Why is this? Because marriage and family undergirds all of society. The way marriage and family goes, is the way society goes. We won't get a handle on these other problems until we get a handle on the marriage problem.
The marriage rate is at its lowest point in more than a century, and the number of marriages across the USA fell more than 5% during the recession. But a new analysis projects that pent-up demand and the large population of marriage-eligible Millennials, ages 18-34, means more will be headed to the altar over the next two years.Cohabitation is also a huge problem. The number of couples cohabiting has doubled in the last ten years. Why a problem? It makes it harder for people to bond with a future partner for life. And most cohabiting couples don't stay together. Some say, cohabitation is like "test driving" a prospective partner. The problem is marriage isn't like buying a car. People need to commit to one another before having sex. Why does it work this way? Simple. That's the way God designed it to work.
Cultural changes about whether and when to marry, the fact that two-thirds of first marriages are preceded by cohabitation and the recession's financial fallout — including unemployment and underemployment — fueled the wedding decline. Projections from the private company Demographic Intelligence of Charlottesville, Va., says the signs are right for a temporary boost in weddings.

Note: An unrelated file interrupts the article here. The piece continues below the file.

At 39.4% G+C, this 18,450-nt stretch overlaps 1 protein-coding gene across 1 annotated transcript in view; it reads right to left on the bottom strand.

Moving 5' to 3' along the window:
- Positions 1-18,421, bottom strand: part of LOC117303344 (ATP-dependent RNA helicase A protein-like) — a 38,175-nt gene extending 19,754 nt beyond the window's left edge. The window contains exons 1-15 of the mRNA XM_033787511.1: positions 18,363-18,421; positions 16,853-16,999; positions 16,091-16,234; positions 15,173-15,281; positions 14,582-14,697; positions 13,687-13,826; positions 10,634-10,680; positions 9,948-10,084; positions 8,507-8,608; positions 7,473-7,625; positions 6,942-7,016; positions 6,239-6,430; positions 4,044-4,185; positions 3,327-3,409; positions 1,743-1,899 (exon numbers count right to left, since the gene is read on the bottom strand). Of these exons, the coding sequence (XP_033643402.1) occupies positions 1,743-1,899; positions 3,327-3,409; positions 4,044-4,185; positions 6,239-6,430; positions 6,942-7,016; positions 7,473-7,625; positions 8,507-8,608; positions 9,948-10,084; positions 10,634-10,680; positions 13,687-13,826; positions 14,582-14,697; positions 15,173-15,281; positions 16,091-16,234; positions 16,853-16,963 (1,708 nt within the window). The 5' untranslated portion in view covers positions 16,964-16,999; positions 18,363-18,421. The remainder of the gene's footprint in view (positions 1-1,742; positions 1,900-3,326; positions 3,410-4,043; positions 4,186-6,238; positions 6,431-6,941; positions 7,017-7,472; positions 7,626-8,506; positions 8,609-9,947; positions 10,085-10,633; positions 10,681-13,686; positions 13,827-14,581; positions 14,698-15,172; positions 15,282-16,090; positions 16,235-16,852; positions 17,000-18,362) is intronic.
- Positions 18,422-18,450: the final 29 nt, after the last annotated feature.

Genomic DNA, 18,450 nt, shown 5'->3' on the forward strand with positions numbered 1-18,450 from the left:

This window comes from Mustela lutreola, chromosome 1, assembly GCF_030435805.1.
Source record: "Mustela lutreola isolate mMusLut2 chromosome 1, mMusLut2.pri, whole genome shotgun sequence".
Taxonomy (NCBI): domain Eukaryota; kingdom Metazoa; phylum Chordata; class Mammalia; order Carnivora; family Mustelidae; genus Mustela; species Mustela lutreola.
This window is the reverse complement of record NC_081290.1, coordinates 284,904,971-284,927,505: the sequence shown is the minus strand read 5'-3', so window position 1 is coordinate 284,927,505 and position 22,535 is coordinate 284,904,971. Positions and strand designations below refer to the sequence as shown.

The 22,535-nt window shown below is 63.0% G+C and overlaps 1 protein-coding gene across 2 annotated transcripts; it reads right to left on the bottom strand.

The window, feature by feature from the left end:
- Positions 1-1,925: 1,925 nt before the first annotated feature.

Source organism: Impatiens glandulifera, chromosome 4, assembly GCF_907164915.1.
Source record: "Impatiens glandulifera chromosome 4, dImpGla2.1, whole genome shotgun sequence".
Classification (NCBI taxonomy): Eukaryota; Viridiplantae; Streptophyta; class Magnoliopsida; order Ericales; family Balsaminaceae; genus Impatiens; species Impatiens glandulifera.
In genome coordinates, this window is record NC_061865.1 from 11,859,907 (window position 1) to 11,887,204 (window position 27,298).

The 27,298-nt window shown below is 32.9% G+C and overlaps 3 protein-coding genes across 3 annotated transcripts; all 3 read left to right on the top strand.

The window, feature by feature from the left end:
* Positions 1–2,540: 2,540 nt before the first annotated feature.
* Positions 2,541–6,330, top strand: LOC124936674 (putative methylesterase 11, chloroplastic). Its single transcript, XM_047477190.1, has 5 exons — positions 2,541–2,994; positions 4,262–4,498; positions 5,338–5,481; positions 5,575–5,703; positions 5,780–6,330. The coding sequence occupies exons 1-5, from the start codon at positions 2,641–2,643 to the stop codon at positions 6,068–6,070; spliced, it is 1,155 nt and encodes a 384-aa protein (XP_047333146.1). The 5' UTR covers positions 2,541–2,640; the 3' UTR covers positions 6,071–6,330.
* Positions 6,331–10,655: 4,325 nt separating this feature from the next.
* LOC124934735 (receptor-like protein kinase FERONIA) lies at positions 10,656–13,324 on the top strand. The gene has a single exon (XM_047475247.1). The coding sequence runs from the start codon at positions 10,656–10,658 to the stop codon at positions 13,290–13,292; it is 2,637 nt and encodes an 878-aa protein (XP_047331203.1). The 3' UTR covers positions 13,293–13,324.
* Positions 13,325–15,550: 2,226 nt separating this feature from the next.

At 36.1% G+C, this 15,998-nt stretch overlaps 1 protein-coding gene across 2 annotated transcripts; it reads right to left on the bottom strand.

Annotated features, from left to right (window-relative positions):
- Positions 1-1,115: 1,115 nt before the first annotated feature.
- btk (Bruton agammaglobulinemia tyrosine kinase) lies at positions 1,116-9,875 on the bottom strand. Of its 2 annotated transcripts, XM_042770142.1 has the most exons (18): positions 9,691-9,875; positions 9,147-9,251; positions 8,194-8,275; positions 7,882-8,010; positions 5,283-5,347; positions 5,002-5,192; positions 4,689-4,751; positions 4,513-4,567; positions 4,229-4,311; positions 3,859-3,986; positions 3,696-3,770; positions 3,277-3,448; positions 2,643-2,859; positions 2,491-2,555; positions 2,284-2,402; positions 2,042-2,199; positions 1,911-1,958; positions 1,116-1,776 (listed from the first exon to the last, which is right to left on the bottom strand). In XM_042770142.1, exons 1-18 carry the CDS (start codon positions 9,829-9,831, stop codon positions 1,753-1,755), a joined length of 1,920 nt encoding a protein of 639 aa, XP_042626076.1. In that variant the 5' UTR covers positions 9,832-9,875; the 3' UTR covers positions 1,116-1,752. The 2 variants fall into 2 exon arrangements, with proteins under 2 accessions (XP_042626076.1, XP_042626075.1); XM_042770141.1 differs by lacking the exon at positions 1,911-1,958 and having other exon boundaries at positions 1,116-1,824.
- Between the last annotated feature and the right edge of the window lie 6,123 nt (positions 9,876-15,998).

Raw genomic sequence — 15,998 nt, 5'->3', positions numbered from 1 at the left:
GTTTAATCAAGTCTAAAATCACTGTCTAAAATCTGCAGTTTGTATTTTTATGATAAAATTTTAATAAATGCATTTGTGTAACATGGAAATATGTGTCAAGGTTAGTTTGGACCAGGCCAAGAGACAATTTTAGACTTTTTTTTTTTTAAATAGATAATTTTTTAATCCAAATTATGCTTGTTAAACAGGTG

The company projects a 4% increase in the number of weddings since 2009, reaching 2.168 million this year; 2.189 million in 2014. Depending on the economic recovery, the report projects a continuing increase to 2.208 million in 2015.
Although it finds marriage numbers are stagnant or declining among those with a high school education or less, younger Americans, and the less affluent, numbers are rising among women ages 25-34, the college-educated and the affluent, which is where "short-term increases in weddings will be concentrated," says this analysis, released exclusively to USA TODAY. It's based on a variety of measures, including unemployment and consumer confidence, which reflect the relationship between financial security and the transition to marriage.
"Declines in weddings are likely to set in towards the end of the decade, even though the number of young adults is increasing, because of the nation's ongoing retreat from marriage," the report notes.